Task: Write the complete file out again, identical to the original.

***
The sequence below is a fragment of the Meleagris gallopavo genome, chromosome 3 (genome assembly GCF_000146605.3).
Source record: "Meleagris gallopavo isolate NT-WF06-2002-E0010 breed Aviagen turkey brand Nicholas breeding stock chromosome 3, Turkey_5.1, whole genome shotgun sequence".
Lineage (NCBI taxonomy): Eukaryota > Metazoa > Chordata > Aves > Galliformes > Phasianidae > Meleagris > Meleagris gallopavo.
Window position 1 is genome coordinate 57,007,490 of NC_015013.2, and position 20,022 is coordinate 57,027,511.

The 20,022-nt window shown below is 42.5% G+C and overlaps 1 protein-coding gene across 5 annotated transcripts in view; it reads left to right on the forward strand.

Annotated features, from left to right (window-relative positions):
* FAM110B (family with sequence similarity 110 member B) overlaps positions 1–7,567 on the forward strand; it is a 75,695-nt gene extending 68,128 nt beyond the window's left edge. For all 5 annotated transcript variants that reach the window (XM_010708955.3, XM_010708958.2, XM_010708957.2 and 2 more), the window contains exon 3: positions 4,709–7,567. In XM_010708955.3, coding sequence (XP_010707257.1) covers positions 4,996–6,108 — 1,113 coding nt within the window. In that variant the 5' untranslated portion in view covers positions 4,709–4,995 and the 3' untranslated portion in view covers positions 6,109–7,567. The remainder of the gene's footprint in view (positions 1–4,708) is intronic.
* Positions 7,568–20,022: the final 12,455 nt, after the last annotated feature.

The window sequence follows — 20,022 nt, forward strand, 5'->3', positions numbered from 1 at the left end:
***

The sequence below is a fragment of the Meleagris gallopavo genome, chromosome 3 (genome assembly GCF_000146605.3).
Source record: "Meleagris gallopavo isolate NT-WF06-2002-E0010 breed Aviagen turkey brand Nicholas breeding stock chromosome 3, Turkey_5.1, whole genome shotgun sequence".
Lineage (NCBI taxonomy): Eukaryota > Metazoa > Chordata > Aves > Galliformes > Phasianidae > Meleagris > Meleagris gallopavo.
Window position 1 is genome coordinate 57,007,490 of NC_015013.2, and position 20,022 is coordinate 57,027,511.

The 20,022-nt window shown below is 42.5% G+C and overlaps 1 protein-coding gene across 5 annotated transcripts in view; it reads left to right on the forward strand.

Annotated features, from left to right (window-relative positions):
* FAM110B (family with sequence similarity 110 member B) overlaps positions 1–7,567 on the forward strand; it is a 75,695-nt gene extending 68,128 nt beyond the window's left edge. For all 5 annotated transcript variants that reach the window (XM_010708955.3, XM_010708958.2, XM_010708957.2 and 2 more), the window contains exon 3: positions 4,709–7,567. In XM_010708955.3, coding sequence (XP_010707257.1) covers positions 4,996–6,108 — 1,113 coding nt within the window. In that variant the 5' untranslated portion in view covers positions 4,709–4,995 and the 3' untranslated portion in view covers positions 6,109–7,567. The remainder of the gene's footprint in view (positions 1–4,708) is intronic.
* Positions 7,568–20,022: the final 12,455 nt, after the last annotated feature.

The window sequence follows — 20,022 nt, forward strand, 5'->3', positions numbered from 1 at the left end: